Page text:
Qualified energy conservation bonds, qualified zone academy bonds and qualified school construction bonds are repealed

No change



Preserves governmental use bonds issued to finance professional sports stadiums


Eliminates tax-exempt advance refunding bonds


Student Loan Interest


Above-the-line deductions for student loan interest and qualified tuition expenses repealed

No change




Medical Expense Deductions

Repeals deduction for medical expenses that exceed 10 percent of adjusted gross income (AGI)

Maintains medical expense deduction through December 31, 2025


Reduce the threshold to 7.5 percent of AGI for tax years 2017 and 2018


Affordable Care Act (ACA) Individual Mandate

No change




Repealed after 2019


Estate Tax


Doubles estate tax exemption after December 31, 2017; repeals after December 31, 2024

Doubles estate tax exemption after December 31, 2017, through December 31, 2025

Retained, with exemptions doubled


The higher thresholds would be phased out in 2026

Child Tax Credit


$1,600 per child under the age of 17 not indexed, refundable up to $1,000 indexed to next $100


$300 nonrefundable family credit for each parent and nonchild dependent, not indexed expires after December 31, 2022

$2,000 per child under the age of 18, not indexed, refundable up to $1,000, indexed to next $100

$500 nonrefundable credit for nonchild dependents


Double the credit to $2,000 and provide it for each child under 18 through 2024


Raise the phaseout amount to $500,000


Cap the refundable portion at $1,400 in 2018


Historic Rehabilitation Tax Credit




Restores the credit, which it previously proposed to cut from 20 percent to 10 percent, with a 10 percent credit for pre-1936 buildings


Repealed for nonresidential pre-1936 properties


Investors would claim the credit over five years


New Markets Tax Credit





Retains 2018 and 2019 allocations

Renewable Energy Investment Tax Credit







Business pass-throughs


Maximum 25 percent rate on qualified business income, other than income from personal services


17.4 percent deduction of domestic nonservice income, capped at 50 percent of taxpayer's total share of wages paid by business


A 20 percent deduction can be applied to business income, available to business owners who are married and have an income less than $315,000 or less, or half that ($157,500) for single taxpayers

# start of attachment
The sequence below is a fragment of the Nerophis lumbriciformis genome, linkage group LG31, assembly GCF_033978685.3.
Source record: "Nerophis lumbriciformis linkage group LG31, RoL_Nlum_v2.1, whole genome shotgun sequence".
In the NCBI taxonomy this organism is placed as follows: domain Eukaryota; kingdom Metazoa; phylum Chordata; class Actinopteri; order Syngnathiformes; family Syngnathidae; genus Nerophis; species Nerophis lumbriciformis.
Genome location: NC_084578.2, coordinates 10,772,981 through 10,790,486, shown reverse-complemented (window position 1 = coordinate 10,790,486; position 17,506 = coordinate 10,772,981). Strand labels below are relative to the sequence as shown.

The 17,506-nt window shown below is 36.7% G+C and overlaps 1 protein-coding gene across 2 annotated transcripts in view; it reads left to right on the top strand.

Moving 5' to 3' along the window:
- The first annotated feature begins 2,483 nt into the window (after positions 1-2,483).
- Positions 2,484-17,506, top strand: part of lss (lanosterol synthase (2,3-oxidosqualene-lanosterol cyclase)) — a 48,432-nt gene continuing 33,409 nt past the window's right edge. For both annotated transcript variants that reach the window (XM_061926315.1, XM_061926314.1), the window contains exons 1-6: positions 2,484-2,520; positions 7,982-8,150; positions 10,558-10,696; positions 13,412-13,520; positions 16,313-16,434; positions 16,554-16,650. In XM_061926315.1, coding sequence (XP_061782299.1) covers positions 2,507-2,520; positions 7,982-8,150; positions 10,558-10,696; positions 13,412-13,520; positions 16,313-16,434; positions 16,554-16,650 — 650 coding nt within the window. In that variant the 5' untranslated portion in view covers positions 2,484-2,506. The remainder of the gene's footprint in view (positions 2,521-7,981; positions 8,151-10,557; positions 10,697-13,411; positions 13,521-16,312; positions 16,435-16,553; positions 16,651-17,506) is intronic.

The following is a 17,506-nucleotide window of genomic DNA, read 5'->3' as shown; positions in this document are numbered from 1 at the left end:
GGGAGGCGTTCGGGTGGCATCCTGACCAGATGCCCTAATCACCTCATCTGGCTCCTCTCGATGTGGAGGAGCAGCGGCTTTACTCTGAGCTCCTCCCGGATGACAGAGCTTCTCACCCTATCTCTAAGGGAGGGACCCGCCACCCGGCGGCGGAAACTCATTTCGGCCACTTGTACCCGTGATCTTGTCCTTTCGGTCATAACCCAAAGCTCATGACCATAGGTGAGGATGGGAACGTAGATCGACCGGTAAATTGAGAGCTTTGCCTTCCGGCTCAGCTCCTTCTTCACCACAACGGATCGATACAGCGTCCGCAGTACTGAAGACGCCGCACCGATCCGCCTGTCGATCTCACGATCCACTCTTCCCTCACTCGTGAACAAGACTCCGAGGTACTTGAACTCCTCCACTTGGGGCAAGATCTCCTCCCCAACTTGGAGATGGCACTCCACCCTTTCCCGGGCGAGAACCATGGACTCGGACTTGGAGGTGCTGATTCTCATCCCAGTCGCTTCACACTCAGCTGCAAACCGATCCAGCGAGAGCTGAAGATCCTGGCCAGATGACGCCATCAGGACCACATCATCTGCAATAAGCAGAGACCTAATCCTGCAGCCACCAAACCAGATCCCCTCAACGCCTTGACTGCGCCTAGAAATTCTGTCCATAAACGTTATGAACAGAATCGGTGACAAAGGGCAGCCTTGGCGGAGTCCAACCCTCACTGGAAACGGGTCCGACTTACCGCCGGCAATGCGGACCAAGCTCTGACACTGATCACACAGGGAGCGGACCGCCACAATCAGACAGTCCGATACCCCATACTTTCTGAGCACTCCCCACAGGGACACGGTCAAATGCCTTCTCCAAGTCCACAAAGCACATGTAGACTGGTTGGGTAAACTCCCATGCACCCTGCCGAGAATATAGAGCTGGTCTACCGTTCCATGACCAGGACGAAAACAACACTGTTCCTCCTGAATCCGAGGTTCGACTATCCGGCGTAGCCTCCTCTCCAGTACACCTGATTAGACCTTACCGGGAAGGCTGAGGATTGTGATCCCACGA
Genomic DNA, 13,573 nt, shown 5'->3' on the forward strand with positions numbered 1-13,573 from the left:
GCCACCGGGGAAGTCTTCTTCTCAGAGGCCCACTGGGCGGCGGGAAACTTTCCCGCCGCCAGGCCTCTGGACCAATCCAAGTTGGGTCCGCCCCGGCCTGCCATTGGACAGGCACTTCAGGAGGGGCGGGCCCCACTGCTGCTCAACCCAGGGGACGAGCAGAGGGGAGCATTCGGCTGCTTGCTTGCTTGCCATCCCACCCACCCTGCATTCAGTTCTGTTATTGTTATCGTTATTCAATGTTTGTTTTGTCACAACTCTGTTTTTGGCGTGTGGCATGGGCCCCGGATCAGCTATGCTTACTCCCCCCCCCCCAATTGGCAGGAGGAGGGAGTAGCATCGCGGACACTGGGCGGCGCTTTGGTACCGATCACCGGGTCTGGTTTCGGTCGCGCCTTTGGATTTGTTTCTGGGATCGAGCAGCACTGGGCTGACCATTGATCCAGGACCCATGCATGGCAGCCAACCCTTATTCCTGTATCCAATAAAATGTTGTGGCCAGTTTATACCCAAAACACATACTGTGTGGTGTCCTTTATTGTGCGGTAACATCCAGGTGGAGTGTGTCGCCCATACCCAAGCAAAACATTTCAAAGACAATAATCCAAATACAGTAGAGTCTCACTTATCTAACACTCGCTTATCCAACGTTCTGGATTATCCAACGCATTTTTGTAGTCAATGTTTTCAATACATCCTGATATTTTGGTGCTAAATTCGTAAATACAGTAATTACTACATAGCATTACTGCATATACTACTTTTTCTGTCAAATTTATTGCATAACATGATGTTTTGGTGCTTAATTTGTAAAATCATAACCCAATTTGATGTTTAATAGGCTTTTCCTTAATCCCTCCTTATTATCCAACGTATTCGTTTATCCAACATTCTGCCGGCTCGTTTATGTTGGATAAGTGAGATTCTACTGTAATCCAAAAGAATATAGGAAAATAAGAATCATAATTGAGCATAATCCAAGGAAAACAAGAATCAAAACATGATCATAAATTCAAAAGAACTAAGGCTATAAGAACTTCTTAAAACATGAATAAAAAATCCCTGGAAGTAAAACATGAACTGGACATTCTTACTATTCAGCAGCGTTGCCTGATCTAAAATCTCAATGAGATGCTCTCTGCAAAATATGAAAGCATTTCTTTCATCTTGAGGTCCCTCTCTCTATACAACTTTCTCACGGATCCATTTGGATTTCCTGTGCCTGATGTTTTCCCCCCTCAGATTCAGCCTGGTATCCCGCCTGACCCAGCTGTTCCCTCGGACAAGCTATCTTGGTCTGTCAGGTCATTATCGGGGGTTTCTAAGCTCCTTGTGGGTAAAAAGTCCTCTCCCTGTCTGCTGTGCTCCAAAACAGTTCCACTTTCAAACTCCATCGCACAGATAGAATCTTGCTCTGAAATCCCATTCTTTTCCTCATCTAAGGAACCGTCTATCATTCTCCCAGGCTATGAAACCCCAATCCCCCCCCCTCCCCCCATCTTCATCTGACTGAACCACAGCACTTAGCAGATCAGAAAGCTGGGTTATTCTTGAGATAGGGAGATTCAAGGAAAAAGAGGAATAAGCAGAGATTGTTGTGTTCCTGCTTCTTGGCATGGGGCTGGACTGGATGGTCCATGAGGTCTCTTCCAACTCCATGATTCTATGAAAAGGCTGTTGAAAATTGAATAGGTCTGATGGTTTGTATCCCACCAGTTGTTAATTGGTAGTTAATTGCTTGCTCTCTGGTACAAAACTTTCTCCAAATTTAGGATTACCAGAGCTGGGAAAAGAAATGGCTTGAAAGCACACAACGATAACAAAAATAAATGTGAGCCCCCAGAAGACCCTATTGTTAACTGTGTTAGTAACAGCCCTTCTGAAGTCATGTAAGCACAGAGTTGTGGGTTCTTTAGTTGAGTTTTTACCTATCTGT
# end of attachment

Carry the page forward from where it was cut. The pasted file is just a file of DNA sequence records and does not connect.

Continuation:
Mortgage Interest Deduction


Deductions for second home, home equity debt repealed


Limits applicability to principal residence debt up to $500,000

Repeals deduction for home equity debt through December 31, 2025


Deductible mortgage interest for new purchases of homes capped at $750,000



The House Rules Committee will meet in the evening of December 18, 2017, to set the rule for floor consideration, and it is expected that the House will vote on the conference report the next day. The Senate will begin consideration of the report on the afternoon of December 19, 2017, and has up to 10 hours of debate. It is expected that the Senate will vote on the evening of December 19, 2017, unless all 10 hours of debate are used. 


Government Funding Set to Expire; House and Senate Introduce Continuing Resolutions


Government funding is set to expire on December 22, 2017. With work on a final FY 2018 appropriations omnibus still ongoing, the Senate is preparing to pass another continuing resolution (CR) until January 19, 2018. The legislation is not expected to include the House-passed Defense appropriations bill, nor a measure reauthorizing the Children's Health Insurance Program (CHIP). Moreover, the CR may not include topline spending levels to aid in the preparation of a final spending bill. 


Separately, House Republicans introduced a CR on December 13, 2017, which extends current government funding until January 19, 2018. It included the Defense appropriations bill, additional funding for missile defense as requested by the administration, and a House CHIP bill, as well as $2.1 billion for the Veterans Choice Program. Democrats have argued against including CHIP in the House bill, as it seeks offsets by increasing Medicare premiums for higher-income beneficiaries, and shortens the grace period for individuals to pay their premiums through a tax credit. Senate Homeland Security Appropriations Chairman John Boozman (R-Ark.) said the Senate is unlikely to pass the House bill, explaining the Senate's decision to work on their own CR. Senate Commerce Justice-Science Appropriations Chairman Richard Shelby (R-Ala.) also indicated that if the House does not attach a third disaster relief aid bill to its CR, then Sens. Ted Cruz (R-Texas) and John Cornyn (R-Texas) will attach it to a Senate bill. The Senate will also add an extension of the Foreign Intelligence Surveillance Act (FISA), which is set to expire this year. 


Democrats have also criticized the lack of inclusion of a legislative fix for the Deferred Action for Childhood Arrivals (DACA) program. Senate Minority Leader Chuck Schumer (D-N.Y.) said that a bipartisan immigration deal may advance separately, citing positive negotiations between Democrats and Republicans. Democrats have said they will not fund President Donald Trump's proposed border wall, but an immigration deal may include funding increases for border security. It is not likely that DACA reform legislation will be introduced before the end of the year, given the already packed congressional schedule.